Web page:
I'm lousy at getting information out there in a timely manner. For example, at the simplest, I have been meaning to write up and recommend The Walking Dead comic book, and talk about collecting comic art, since I first started this blog. Since that time, about 40 more issues have come out, and the book has gone from incredibly popular to mega-super-popular. (Those are my estimates; industry standards may actually label it ultra-super popular). On top of that, it's now being adapted to the small screen on AMC. Given that creator Robert Kirkman wanted to essentially tell in comic form a "zombie movie that never ends" (because when a typical zombie movie ended, he always wondered what happened next to the characters)... given that, a series is a natural way to develop the story. Given that AMC is creating the best dramas on TV now - Mad Men and Breaking Bad - I am really looking forward to the series.

So - I'm way late for any of the above to be news to Walking Dead fans, but I think I'm first with an image of the director Frank Darabont with the comic book (above). I'm not a friend of his, but I could claim to be an acquaintance. We have mutual friends in common, and I often would be at the same events - usually at or related to the legendary Creature Features store in Burbank. I would never expect him to know my name, but the few times we've run into each other he has recognized me slightly, enough to let me say hi and remind him who I am. The last time I saw him was just a few days after he was pegged to direct The Walking Dead series, in The House of Secrets comics in Burbank. He was buying every copy of The Walking Dead available for reference, and he graciously let me take this photo provided I promise not to put it online until a date was announced. I assume he meant a shooting date, and since they're now shooting and it's been announced to air in October, I think I'm safe running it now. Permission is granted to reproduce anywhere provided you leave the copyright notice attached, and please (if possible) link back to this site.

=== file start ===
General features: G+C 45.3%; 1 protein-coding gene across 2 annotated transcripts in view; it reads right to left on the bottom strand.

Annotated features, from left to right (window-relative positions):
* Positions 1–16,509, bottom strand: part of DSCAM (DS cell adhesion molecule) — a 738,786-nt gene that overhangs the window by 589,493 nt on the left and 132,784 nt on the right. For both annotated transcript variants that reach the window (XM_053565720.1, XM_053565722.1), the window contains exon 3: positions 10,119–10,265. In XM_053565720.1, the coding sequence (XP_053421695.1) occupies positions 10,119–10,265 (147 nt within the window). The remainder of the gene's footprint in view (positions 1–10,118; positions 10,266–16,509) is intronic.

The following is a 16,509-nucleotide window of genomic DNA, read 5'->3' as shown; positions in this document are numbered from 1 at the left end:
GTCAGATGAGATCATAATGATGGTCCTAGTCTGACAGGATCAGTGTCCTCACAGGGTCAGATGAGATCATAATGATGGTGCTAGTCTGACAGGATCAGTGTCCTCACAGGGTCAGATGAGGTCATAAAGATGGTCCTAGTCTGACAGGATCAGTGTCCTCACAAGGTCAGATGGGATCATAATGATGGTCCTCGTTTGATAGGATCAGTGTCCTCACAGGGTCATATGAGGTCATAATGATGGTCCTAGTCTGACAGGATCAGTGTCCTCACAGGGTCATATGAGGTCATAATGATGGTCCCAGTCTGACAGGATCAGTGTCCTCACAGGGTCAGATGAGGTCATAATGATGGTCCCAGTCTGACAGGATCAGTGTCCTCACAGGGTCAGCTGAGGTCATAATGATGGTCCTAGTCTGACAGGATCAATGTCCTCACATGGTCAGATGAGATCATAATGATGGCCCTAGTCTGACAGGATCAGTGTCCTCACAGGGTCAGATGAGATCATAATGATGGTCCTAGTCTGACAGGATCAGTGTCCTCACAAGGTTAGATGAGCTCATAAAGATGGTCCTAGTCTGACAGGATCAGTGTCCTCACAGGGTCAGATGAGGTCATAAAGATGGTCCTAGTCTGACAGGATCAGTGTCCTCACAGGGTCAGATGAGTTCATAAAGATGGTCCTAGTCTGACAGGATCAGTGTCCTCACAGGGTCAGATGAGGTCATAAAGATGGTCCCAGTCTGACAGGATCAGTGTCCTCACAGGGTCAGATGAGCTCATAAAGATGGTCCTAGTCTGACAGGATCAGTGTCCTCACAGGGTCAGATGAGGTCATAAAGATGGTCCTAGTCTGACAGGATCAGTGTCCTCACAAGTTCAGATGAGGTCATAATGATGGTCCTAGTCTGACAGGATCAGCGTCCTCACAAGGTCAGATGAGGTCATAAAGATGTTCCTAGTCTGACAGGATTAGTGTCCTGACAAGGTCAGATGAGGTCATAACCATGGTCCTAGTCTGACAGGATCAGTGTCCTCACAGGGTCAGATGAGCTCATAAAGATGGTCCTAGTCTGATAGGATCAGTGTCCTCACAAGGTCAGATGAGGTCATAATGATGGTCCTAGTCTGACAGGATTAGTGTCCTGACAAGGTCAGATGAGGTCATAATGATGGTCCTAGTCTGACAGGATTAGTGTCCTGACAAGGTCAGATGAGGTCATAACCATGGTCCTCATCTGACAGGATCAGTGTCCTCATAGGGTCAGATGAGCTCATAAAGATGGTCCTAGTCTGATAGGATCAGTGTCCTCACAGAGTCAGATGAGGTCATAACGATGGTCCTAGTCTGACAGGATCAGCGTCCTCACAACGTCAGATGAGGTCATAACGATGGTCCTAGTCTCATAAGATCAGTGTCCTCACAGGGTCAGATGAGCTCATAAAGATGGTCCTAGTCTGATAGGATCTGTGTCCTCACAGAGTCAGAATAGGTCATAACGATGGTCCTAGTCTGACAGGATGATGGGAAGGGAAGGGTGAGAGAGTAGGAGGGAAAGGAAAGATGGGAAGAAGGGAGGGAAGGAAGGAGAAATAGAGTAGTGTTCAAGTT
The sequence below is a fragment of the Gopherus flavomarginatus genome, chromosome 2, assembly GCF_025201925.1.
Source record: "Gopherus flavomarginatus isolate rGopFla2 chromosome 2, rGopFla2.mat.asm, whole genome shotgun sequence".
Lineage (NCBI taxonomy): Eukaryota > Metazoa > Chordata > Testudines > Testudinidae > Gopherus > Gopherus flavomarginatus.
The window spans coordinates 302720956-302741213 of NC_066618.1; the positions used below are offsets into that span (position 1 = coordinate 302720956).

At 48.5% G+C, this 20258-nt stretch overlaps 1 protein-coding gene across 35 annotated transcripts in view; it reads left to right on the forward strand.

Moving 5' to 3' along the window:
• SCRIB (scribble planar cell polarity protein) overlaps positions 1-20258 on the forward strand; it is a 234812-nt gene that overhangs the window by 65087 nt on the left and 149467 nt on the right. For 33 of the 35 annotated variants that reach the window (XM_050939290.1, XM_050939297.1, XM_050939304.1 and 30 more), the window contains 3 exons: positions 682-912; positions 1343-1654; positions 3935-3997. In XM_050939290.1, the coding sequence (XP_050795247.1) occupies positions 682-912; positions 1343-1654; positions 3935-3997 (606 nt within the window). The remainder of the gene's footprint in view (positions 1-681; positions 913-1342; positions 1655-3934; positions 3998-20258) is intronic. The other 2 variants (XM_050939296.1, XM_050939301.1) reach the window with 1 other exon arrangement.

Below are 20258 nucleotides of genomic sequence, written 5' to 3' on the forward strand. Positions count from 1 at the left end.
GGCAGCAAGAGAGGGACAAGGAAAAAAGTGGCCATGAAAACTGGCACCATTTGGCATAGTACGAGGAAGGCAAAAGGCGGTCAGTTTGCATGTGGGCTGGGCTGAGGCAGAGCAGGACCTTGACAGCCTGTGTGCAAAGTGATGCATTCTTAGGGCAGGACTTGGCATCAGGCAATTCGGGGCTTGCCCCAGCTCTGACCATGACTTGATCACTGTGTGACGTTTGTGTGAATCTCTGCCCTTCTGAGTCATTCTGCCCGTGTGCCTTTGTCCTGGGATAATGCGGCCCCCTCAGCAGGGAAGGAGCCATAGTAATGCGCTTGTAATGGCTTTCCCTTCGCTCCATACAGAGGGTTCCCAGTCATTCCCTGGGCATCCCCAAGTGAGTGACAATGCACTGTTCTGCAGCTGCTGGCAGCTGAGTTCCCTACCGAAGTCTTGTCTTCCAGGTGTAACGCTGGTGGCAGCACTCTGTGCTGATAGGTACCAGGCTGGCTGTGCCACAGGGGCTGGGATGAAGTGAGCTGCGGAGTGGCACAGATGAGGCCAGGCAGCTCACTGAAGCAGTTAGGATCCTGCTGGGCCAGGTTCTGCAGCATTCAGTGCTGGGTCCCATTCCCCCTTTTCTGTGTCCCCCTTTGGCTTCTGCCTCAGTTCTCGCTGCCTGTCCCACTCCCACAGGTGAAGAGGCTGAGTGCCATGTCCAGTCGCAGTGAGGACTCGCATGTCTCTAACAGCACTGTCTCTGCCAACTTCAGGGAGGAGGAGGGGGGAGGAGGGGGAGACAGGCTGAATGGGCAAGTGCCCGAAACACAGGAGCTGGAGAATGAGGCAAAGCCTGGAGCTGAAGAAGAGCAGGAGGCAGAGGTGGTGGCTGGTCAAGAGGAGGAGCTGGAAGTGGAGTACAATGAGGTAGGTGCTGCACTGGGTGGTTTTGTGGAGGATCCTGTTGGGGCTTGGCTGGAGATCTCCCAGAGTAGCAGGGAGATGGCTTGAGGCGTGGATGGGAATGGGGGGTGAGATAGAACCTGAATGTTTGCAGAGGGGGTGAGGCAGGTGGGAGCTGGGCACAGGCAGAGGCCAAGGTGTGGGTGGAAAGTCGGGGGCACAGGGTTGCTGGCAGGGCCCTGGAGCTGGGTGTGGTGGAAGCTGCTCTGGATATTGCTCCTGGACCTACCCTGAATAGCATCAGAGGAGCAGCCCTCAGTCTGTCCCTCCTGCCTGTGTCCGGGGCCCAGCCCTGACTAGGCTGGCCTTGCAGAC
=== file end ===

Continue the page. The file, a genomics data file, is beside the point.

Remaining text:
Walking Dead was such a good comic it got me into collecting original comic art much more than I had before. Buying the art for pages is a curious thing to collect: it's taking something you already own and bought for a few cents (a page of a comic) and buying it again, for much, much more money. I got interested in the book just about as issue #24 was on the stands, and it was a great time to buy up some really good pages - like above from Issue 19, the first I bought - for a good price.